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Old 03-10-2013, 09:05 PM   #8
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Here's the progress for day one on the new floor. Found some expected damage from the original roof leaks when I bought the LY:

Removed all the carpet on the front section and the kitchen area:








Decided to slop the carpet instean of making a straight line from side to side:


I've replaced the damaged floor and removed most of the staples. Here's the stair area as of today:


I removed all the carpet and wood. Plan on replacing with laminate floor and trim pieces. I'll post additional pics as I continue. Expecting rain Tomorrow so will have to wait until the weather gets better.
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Old 03-11-2013, 04:45 AM   #9
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Wow , I bet that was a job getting all that out and cleaned. I am gonna go down that same road maybe later in the year.
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Old 03-11-2013, 10:29 AM   #10
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I've never installed that type of flooring, but I wouldn't think you would have a problem with buckling. Especially with the cabinet between the chairs, its light weight and can mount to the wall. If you could run new flooring under the dinette seating, the flooring would go a lot easier for sure.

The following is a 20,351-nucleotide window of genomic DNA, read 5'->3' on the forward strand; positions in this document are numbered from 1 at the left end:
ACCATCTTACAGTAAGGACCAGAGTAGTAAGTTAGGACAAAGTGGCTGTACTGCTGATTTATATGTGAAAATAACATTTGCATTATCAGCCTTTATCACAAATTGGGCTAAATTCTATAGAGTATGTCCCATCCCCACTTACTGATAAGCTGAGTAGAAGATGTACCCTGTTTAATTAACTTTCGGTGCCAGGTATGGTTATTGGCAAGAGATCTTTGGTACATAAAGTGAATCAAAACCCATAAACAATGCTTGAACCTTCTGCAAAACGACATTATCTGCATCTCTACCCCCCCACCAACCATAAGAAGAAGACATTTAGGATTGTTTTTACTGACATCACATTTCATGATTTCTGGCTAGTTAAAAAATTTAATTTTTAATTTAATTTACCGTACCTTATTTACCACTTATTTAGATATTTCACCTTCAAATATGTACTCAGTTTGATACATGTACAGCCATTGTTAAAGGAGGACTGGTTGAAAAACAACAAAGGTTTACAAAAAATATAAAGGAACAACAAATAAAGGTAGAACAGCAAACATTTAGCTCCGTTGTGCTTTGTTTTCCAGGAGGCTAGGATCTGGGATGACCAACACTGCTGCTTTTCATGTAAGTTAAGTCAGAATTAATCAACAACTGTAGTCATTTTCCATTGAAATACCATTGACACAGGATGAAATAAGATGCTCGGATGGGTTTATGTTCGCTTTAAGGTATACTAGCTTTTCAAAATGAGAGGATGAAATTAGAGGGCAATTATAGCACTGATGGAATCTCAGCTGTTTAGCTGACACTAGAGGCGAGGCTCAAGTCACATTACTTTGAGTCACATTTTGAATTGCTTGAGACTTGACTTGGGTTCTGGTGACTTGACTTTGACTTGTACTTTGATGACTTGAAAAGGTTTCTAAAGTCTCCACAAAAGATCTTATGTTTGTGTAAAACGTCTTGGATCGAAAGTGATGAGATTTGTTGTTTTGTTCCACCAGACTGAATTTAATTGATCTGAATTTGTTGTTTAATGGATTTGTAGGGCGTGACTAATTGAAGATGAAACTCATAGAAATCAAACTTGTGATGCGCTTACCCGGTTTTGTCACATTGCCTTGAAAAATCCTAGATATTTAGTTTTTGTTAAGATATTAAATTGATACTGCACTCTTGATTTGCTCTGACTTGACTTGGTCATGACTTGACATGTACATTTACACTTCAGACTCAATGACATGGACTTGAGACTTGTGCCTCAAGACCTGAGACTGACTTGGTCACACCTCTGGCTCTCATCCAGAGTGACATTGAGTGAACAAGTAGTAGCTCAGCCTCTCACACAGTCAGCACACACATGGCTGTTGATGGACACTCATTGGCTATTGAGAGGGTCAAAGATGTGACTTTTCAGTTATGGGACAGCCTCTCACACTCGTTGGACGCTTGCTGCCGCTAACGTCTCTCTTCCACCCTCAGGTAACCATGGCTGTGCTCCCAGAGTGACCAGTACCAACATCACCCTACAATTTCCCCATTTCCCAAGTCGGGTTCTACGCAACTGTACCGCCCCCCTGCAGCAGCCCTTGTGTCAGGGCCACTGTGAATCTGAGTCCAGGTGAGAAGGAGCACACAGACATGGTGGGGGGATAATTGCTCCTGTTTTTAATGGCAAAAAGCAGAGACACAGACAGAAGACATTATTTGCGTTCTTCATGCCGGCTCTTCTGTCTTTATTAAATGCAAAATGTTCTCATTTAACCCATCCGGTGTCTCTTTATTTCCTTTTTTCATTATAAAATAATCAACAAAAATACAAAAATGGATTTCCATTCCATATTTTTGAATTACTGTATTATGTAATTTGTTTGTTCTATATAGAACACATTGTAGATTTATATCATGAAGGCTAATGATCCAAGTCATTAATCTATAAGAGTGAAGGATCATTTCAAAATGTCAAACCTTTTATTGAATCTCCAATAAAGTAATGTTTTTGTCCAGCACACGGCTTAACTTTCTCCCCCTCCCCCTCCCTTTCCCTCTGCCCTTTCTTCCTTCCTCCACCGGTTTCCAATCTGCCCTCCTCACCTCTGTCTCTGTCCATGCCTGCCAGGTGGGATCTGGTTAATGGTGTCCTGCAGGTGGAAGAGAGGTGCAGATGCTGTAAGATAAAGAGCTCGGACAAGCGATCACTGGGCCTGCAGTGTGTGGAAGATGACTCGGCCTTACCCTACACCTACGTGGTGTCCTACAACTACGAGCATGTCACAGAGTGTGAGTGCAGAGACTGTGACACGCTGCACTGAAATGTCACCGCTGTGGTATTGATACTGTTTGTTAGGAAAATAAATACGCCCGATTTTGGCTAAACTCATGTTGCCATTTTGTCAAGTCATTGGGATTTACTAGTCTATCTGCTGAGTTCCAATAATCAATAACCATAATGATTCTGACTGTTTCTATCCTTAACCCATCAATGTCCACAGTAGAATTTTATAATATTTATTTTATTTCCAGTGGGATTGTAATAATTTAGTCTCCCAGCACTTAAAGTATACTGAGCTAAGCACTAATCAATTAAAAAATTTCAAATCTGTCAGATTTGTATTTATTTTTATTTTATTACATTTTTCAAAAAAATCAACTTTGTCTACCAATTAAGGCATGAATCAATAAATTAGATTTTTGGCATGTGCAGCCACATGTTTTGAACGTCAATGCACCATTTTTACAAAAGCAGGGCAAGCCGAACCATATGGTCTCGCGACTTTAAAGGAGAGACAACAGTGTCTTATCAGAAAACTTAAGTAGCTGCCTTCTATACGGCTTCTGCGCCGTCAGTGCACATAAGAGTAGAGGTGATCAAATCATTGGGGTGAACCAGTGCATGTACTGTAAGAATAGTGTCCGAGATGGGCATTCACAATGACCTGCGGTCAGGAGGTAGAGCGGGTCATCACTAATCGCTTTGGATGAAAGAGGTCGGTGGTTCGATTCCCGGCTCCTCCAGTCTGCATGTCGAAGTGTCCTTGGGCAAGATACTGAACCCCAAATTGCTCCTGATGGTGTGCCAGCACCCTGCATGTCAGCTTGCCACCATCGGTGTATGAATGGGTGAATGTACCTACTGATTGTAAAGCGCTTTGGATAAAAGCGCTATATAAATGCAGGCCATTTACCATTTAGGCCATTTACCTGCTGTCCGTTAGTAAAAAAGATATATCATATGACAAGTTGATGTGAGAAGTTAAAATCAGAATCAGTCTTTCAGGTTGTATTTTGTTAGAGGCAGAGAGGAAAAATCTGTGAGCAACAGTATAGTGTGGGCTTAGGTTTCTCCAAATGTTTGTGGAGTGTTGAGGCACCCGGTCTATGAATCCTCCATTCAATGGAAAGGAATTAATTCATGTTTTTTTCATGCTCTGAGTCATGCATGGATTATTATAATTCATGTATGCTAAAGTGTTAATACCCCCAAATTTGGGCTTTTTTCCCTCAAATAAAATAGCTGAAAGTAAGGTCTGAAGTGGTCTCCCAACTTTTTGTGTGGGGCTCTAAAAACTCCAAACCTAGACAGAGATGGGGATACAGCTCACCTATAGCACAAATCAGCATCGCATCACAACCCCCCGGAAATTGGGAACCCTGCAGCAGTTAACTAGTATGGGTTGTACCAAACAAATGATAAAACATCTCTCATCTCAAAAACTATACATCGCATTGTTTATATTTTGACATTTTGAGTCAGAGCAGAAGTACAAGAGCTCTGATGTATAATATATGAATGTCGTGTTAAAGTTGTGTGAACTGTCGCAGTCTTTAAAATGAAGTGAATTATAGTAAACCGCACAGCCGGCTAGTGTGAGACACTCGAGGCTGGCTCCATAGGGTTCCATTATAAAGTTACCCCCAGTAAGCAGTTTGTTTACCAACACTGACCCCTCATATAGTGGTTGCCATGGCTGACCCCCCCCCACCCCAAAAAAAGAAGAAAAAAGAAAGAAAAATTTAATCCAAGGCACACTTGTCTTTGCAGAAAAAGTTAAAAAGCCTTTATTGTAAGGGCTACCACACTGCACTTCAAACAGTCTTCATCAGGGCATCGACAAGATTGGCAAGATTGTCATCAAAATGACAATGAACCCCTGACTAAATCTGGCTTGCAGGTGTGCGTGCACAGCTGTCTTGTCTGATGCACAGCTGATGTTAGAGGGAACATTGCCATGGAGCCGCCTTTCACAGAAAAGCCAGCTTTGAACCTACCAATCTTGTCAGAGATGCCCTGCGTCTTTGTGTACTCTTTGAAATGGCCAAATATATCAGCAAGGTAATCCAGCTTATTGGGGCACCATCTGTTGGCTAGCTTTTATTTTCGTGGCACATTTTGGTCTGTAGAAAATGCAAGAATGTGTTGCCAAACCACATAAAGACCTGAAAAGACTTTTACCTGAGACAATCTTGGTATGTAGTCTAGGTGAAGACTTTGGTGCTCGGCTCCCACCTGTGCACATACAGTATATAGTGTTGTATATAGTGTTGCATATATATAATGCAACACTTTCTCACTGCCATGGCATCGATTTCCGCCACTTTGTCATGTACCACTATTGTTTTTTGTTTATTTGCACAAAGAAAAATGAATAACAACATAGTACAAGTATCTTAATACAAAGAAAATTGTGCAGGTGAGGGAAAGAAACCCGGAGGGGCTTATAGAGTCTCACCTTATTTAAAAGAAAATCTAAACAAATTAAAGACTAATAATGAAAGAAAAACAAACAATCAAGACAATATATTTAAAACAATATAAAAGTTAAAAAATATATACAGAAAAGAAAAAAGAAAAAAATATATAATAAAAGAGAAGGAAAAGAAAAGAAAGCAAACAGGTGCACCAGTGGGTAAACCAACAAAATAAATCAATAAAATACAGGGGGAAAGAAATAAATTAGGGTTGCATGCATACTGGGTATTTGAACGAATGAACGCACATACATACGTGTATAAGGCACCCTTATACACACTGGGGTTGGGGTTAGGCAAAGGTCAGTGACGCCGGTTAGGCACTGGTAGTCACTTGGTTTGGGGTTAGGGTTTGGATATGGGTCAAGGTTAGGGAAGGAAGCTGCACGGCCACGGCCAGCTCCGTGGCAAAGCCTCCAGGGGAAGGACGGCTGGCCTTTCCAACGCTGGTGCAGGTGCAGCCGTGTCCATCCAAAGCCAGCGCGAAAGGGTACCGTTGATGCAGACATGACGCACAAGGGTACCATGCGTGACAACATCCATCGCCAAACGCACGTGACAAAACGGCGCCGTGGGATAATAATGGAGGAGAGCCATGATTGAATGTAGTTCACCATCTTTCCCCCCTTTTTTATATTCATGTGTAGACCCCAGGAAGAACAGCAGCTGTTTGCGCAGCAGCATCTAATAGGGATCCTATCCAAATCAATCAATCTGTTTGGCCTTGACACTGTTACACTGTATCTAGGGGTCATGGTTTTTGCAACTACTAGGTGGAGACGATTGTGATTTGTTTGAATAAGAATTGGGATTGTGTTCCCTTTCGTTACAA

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Old 03-12-2013, 09:43 AM   #11
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Floor repair begins:

First step was to remove the damaged wood and allow everything to dry out. The blue material you see is the 1.5"s of foam insulation that's under the subfloor.

I cut out the damaged wood on the floor. I'll deal with the riser later.

I used Gorrilla Glue as my adhiesive of choice. The glue is supper strong and completely water proof.

Infact it requires moisture to cure. I used a spray bottle to mist the bottom of the wood panels before setting them on the glue.